Maine health officials reported 18 new cases of COVID-19 on Monday but no additional deaths, continuing a positive trend at a time when many other states are seeing dramatic increases.

The state’s low numbers have set up a political fight between Republicans in the Legislature and Democratic Gov. Janet Mills and her allies, who are at odds over whether to continue easing travel restrictions on visitors from some nearby states.

House and Senate Republicans on Monday called on Mills to add Massachusetts and Rhode Island to the list of states exempt from either a 14-day quarantine or proof of negative test 72 hours before visiting. Vermont, New Hampshire, New York, New Jersey and Connecticut have been exempt from that requirement for weeks and Republican Senate leader Jeffrey Timberlake of Turner said at a news conference that Maine is losing a lot of tourism money by not letting visitors from other New England states travel freely.

Mills had a pointed response to the Republicans’ measure.

“For the life of me, I cannot understand why Republicans care more about Massachusetts money than the life of a Maine person,” she said in a statement. “What the Republicans unveiled today is not a set of recommendations to salvage our tourism industry. It is a Donald Trump-style assault on the very public health measures that have successfully protected Maine people. It amounts to a Republican invitation for a resurgence of the virus, which not only would sicken more people but would damage our economy for years to come.”

There have now been 3,832 confirmed or probable cases and 119 COVID-19 related deaths since the pandemic reached the state in March, according to the Maine Center for Disease Control and Prevention. More than 80 percent of cases have come in Cumberland, York and Androscoggin counties. Ten of Maine’s 16 counties have tracked fewer than 50 cases.

The number of active cases in Maine was 421 on Monday, which is 10 more than Sunday. The daily average of new cases over the last 10 days is 23.4, up from an average of 19.6 cases during the previous 10-day period but still well below the daily average of more than 50 during Maine’s peak in late-May.

A woman walks up Congress Street last week. Maine continues to avoid the steep increases in coronavirus cases that many states have experienced over the last few weeks, prompting some to reinstitute restrictions that had been lifted. Brianna Soukup/Staff Photographer

So far, 381 individuals have been hospitalized at some point but only 13 were in the hospital as of Monday (one fewer than Sunday) and only eight in intensive care (two fewer than Sunday). Hospitalizations for COVID-19 in Maine continued to fall last week, with some hospitals reporting the lowest numbers of patients since the early days of the pandemic.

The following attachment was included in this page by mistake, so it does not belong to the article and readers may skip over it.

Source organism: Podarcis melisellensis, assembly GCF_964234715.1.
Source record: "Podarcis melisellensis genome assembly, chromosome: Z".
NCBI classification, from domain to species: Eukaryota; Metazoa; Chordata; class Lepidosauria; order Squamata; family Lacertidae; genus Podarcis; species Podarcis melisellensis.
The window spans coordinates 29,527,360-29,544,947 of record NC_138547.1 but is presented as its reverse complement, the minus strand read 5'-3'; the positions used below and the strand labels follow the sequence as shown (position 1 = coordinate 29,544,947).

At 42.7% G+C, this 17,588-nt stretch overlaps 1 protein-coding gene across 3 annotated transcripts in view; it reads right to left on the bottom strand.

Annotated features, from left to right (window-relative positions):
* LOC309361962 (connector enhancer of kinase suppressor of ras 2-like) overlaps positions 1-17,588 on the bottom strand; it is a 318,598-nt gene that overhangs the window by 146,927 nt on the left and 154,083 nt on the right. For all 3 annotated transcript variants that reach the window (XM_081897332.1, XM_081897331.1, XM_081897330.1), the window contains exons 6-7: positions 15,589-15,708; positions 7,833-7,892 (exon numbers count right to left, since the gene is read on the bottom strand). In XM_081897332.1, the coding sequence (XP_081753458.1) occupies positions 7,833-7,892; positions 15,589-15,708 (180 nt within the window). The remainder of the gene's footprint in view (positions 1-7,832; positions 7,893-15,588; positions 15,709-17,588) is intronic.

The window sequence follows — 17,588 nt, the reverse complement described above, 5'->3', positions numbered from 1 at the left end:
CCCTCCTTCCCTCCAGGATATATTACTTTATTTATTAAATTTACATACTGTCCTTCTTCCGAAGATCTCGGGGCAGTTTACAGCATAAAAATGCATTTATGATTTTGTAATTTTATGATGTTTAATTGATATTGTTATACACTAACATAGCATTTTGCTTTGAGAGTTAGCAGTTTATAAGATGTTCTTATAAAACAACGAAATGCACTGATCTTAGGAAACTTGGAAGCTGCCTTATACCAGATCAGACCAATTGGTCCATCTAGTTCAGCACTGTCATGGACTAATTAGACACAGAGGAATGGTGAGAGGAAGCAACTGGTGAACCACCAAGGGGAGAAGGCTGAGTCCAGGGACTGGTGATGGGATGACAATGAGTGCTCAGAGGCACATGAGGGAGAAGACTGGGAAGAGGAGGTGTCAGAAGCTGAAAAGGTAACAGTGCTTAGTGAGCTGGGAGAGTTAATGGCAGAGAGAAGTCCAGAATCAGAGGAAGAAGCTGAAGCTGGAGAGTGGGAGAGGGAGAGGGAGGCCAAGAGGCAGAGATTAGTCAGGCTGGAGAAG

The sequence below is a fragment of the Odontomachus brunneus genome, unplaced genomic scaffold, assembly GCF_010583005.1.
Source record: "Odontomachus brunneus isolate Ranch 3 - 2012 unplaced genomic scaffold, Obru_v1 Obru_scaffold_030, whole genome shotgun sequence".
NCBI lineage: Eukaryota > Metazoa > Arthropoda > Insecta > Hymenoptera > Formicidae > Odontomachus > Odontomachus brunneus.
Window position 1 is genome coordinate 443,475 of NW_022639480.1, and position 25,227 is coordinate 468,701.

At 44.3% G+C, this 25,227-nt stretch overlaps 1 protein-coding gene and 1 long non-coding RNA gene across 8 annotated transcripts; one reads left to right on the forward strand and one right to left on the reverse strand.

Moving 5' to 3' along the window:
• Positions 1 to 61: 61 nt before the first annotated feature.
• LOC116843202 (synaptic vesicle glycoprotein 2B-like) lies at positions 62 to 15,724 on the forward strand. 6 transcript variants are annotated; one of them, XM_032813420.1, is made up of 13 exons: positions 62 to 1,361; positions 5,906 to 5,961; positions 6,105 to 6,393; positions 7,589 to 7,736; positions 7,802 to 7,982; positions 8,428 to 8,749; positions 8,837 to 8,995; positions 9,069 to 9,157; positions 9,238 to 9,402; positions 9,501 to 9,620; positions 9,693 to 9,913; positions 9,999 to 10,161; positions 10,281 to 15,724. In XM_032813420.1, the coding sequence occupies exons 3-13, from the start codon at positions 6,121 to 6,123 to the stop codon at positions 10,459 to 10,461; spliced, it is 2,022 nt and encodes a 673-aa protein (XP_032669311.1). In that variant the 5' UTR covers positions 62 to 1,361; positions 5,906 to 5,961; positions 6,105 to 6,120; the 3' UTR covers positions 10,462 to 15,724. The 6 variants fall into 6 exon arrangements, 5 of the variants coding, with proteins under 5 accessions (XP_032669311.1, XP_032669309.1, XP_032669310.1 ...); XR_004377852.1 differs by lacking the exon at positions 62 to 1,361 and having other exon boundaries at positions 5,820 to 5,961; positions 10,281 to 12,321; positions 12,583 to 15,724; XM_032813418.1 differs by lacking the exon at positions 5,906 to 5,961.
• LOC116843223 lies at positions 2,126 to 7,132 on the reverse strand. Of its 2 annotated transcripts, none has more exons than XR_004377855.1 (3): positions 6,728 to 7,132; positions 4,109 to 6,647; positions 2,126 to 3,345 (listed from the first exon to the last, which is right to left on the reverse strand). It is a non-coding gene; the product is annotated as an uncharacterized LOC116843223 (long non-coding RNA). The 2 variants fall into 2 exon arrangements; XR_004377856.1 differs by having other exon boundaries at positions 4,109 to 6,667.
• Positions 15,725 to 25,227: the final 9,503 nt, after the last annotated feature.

Maine continues to avoid the steep increases that many states have experienced over the last few weeks, prompting some to reinstitute restrictions that had been lifted. For four straight days, the U.S. has seen more than 1,000 deaths and hospitals in states like Florida and Texas are overrun. The U.S. leads every other country in both confirmed cases and deaths by a wide margin but some states have been hit harder than others.

Another positive sign for Maine is that a significant increase in testing over the last month or so has not led to a spike in new cases. So far, the state has processed more than 165,000 tests but the rate of positivity is below 3 percent. In other states, especially those in the south and west, the rate is 10 percent or higher.

The state’s numbers are being closely watched as Maine’s public schools prepare to release their plans for the fall, which are expected to range from all remote learning to a hybrid of remote learning and in-school classes to entirely in-school learning with safety measures.

Maine’s low numbers have been cited by Republicans as reason to further reopen the economy. Mills and Democrats, however, cautioned that doing so could lead to a spike and have favored a stay-the-course approach.

The two sides have been engaging in partisan bickering in recent weeks, including a disagreement over whether to bring the Legislature back.

 

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